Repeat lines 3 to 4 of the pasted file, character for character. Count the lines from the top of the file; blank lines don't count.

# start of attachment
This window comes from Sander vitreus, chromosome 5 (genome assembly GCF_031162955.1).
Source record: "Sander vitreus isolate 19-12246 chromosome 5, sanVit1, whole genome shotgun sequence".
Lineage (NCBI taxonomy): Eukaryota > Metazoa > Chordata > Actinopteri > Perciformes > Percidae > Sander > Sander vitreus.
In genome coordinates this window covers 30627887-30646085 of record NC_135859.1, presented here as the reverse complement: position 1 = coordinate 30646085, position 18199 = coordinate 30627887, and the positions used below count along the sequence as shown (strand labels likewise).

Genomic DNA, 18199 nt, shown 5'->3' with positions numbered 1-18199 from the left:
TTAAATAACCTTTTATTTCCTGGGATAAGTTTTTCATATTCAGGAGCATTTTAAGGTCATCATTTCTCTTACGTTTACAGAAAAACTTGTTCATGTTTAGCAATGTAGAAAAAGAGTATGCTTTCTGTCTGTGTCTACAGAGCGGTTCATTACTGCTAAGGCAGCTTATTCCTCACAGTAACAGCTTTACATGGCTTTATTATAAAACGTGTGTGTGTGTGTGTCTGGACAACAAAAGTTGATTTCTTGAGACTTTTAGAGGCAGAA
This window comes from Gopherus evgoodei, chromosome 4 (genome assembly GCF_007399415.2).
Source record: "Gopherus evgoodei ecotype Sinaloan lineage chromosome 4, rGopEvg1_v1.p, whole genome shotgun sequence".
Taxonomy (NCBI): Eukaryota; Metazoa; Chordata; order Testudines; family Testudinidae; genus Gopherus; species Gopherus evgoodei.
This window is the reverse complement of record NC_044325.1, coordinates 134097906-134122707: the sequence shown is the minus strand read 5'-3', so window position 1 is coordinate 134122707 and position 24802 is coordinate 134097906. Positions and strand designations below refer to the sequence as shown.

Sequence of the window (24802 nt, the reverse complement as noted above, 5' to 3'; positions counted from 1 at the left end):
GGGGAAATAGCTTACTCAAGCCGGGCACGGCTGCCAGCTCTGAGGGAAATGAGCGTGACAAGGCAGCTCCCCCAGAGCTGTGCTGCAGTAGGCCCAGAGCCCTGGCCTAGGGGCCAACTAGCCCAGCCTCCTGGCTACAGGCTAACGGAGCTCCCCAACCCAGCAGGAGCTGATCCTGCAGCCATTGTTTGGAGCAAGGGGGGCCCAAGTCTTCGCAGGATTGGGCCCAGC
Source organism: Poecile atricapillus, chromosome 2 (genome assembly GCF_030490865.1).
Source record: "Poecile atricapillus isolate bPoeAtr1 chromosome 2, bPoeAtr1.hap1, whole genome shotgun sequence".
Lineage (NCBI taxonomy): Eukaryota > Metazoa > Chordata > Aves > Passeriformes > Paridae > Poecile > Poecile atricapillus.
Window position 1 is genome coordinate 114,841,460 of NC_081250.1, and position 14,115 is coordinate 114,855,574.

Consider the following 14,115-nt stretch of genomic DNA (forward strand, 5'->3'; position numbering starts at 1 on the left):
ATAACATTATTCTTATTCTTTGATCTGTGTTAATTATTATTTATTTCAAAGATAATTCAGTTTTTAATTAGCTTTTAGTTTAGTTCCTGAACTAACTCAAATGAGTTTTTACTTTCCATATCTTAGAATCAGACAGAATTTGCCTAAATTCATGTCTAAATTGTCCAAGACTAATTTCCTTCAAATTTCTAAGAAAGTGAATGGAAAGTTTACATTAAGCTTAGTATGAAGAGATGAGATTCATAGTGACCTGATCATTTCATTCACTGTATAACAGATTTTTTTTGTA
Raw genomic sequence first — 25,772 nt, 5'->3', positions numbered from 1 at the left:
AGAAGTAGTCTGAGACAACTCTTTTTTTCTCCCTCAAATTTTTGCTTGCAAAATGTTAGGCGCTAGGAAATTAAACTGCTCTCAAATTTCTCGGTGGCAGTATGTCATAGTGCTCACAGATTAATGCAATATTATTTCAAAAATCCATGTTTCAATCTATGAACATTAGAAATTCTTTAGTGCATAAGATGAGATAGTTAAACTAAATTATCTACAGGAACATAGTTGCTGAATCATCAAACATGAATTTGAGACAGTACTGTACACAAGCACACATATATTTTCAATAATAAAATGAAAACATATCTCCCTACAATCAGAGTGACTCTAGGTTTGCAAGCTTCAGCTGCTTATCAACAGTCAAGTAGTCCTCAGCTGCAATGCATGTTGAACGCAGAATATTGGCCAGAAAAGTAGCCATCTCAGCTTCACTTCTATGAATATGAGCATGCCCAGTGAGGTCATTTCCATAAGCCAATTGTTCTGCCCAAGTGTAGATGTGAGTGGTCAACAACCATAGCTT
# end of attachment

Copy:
Lineage (NCBI taxonomy): Eukaryota > Metazoa > Chordata > Actinopteri > Perciformes > Percidae > Sander > Sander vitreus.
In genome coordinates this window covers 30627887-30646085 of record NC_135859.1, presented here as the reverse complement: position 1 = coordinate 30646085, position 18199 = coordinate 30627887, and the positions used below count along the sequence as shown (strand labels likewise).